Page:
Boo who? Not the 'Franchise'
Van Gundy says Francis' leaving is not a reason to jeer his return
By JONATHAN FEIGEN
Copyright 2005 Houston Chronicle
vs. Orlando, 7:30 p.m.
Listings; KILT (610 AM)
Jeff Van Gundy insisted again that the deal was made to acquire Tracy McGrady rather than to move Steve Francis.
Assumptions that existed before the trade led to more assumptions after the deal, opinions that Francis has at times seemed to share. But Van Gundy never wavered.
If he had, he might understand why some in Toyota Center might give Francis the treatment Orlando gave McGrady. If there were reasons to move the former "Franchise" other than to get a different "difference-maker," there might be reasons to redirect the boos that engulfed McGrady last week.
Instead, Van Gundy said Francis should not be booed tonight in his first game back in Houston, but that he should be and probably would be cheered.
"I don't know why you'd boo him," Van Gundy said. "Frankly, I was surprised (in Orlando). Those years they had, the leanest teams that you could have, and he (McGrady) carries them into the playoffs, I mean you boo the guy? I was shocked by the booing. But it wasn't all. I watched. There are some smart people out there.
"But there is no reason you would be anything but appreciative for what Steve did. I think what every town should do when somebody comes back is in the introductions, cheer like heck for him, and then cheer your team and your guys during the game. I have no idea why (McGrady was booed). I would just chalk it up to ignorance."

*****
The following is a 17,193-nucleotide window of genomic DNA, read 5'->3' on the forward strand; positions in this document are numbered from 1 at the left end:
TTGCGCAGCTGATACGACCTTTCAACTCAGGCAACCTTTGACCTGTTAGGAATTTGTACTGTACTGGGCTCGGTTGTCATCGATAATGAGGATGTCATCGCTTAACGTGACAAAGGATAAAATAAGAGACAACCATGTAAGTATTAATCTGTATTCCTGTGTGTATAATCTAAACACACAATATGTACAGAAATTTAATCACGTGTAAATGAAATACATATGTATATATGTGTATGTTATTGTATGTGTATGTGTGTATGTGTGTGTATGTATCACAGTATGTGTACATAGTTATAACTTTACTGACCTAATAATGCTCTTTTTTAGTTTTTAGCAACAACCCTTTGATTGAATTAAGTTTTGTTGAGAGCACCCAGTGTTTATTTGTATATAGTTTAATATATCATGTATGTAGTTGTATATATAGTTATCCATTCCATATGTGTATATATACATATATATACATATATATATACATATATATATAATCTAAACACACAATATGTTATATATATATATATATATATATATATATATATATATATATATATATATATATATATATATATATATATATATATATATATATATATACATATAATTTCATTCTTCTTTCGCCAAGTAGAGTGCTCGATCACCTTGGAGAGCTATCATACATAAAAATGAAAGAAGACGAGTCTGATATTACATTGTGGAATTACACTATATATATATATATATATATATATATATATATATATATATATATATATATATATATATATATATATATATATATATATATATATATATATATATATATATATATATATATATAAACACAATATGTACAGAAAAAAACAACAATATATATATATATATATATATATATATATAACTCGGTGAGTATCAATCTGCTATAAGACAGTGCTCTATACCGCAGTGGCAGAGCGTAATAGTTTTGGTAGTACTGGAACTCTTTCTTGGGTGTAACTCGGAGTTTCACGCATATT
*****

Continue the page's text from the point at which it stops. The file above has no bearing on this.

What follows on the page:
The departures were vastly different. McGrady had come off his team's worst season of his tenure and wanted to be dealt. The Rockets had their best season of Francis' five in Houston, and Francis, for all his complaints since about how he was used, was clear he wanted to stay.
Francis has said since that much of his initial shock and disappointment was because he had just moved into the Houston home he had built. Until this season and the reflections on last season, Francis' greatest disagreement with Van Gundy, especially after his Super Bowl weekend suspension, seemed to be with Van Gundy's role in trading him. Even now, Francis said he is most excited about his return not to make a point but for the chance to be back in his house for a night.
"I can't wait to get to my home," Francis said. "I'll just have to see (what the reaction will be tonight). I don't think I burned any bridges with anybody there."
Van Gundy agreed.
"The most overplayed thing about our trade was a negative about Steve. Not at all," he said. "Steve had a very good year last year despite what anybody wants to do fantasy league-wise about statistics. Steve played well. That's why we got to the playoffs for the first time in five years.
"Certainly he was a difference-maker last year, and he's made a difference this year in Orlando. And Orlando has been smart trying to get him off the ball more so he can be a finisher."
When Francis and Kelvin Cato return tonight, they will find few former teammates.
Only Yao Ming and Maurice Taylor (who is on the injured list) played more than one season with Francis and Cato.
"He was like a big brother to me," Yao said. "I'm used to it now. The first game we had in Orlando, in the preseason, that really bothered me, to play against him. The second one, a few days ago, that was much better."
"I don't really like to face Steve on the court."
Yao said he would be upset if Francis is treated the way McGrady was. But the causes of their departures were so different there would seem little reason for Rockets fans to feel jilted as Magic fans were.
"That's different," Yao said. "Everybody will have to make a choice sometimes in life. (McGrady) made a choice. He's my teammate right now. I stay on his side. He did a great job in Orlando when he faced so much booing. That's something I never saw."